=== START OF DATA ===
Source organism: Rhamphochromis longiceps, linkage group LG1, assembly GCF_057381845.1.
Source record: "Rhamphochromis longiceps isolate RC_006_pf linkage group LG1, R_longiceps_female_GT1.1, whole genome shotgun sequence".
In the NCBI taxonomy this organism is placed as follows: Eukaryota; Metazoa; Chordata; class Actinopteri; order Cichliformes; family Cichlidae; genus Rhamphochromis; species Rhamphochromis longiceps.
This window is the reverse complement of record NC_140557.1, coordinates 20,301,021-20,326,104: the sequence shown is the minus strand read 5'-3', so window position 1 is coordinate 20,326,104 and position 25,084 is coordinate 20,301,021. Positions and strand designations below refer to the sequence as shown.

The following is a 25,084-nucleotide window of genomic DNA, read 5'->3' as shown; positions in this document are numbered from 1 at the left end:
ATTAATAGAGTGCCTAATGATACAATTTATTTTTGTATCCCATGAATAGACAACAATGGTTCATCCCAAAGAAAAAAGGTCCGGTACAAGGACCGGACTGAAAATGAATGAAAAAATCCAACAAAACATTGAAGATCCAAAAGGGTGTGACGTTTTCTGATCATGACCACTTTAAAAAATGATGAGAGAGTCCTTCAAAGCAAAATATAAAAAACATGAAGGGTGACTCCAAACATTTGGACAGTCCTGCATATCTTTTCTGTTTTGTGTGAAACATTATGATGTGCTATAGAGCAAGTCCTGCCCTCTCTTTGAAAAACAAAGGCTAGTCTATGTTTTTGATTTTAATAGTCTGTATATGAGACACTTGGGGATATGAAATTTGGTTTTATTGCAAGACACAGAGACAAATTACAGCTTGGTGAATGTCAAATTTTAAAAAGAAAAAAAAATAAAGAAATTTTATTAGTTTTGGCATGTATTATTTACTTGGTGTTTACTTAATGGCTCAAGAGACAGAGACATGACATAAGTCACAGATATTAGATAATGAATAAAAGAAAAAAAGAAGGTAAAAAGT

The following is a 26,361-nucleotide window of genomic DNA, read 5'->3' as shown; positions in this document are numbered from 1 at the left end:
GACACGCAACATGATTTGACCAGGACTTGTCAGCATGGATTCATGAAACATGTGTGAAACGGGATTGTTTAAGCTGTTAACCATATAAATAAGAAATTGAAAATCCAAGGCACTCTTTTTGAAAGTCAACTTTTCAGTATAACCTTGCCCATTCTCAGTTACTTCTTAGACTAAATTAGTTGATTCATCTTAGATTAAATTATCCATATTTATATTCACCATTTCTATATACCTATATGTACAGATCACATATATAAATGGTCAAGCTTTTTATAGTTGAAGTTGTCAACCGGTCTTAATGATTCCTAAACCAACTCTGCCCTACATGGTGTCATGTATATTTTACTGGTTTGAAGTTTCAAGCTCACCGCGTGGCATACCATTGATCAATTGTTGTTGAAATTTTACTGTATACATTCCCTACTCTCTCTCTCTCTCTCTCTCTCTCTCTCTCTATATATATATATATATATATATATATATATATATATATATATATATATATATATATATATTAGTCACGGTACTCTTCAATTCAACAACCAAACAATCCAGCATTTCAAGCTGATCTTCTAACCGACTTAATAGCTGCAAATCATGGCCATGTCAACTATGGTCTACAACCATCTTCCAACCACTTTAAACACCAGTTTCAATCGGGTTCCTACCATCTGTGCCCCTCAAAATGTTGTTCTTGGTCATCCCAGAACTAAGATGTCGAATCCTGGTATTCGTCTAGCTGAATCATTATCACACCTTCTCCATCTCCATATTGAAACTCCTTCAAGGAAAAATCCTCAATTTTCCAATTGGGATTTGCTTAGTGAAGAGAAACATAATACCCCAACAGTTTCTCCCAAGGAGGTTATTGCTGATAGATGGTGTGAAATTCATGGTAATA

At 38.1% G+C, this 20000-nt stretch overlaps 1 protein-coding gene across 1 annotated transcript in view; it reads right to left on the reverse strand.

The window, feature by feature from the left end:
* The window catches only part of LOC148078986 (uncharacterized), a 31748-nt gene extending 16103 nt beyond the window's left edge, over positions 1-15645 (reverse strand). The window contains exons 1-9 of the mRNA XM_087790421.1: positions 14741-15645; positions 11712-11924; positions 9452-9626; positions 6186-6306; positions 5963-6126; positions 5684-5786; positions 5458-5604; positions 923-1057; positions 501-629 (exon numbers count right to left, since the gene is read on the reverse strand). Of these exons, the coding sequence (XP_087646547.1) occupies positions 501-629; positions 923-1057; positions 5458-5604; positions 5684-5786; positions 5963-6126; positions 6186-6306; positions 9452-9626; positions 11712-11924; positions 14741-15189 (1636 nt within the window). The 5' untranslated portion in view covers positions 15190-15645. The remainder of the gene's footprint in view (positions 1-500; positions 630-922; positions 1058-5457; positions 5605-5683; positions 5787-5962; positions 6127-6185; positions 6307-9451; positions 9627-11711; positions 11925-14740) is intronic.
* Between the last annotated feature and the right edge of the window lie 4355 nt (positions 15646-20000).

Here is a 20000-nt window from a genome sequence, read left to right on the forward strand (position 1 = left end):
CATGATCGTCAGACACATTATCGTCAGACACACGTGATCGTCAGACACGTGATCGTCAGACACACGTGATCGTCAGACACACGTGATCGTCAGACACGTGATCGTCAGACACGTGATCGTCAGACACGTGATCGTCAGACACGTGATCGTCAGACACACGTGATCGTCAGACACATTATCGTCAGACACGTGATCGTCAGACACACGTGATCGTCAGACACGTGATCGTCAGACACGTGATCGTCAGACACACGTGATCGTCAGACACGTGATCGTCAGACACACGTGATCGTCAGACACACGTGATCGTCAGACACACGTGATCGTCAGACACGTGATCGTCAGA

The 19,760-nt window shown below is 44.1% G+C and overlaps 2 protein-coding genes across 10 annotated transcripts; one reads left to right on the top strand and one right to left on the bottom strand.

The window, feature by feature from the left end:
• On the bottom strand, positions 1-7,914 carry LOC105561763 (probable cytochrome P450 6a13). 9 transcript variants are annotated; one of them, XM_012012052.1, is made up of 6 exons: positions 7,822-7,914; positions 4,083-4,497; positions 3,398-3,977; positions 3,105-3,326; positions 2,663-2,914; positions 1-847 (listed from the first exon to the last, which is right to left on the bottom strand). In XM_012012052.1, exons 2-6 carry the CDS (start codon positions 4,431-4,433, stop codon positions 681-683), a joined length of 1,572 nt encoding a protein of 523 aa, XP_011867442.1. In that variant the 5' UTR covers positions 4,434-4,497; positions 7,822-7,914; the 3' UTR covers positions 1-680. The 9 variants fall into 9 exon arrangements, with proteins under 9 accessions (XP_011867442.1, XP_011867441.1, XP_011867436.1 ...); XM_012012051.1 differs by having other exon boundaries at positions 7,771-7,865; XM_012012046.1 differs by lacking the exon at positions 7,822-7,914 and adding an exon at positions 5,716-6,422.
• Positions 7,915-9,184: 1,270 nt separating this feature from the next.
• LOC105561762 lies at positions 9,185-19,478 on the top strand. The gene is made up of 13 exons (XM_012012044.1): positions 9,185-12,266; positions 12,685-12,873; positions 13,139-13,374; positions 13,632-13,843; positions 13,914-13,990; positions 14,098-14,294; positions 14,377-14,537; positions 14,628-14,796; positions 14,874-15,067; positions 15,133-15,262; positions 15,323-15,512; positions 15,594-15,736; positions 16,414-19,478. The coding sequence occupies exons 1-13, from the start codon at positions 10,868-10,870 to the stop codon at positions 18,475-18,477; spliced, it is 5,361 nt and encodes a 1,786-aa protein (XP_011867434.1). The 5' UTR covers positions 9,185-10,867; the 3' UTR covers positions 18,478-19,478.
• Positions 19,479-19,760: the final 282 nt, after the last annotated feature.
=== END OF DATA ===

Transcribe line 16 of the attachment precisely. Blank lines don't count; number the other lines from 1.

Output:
The window, feature by feature from the left end: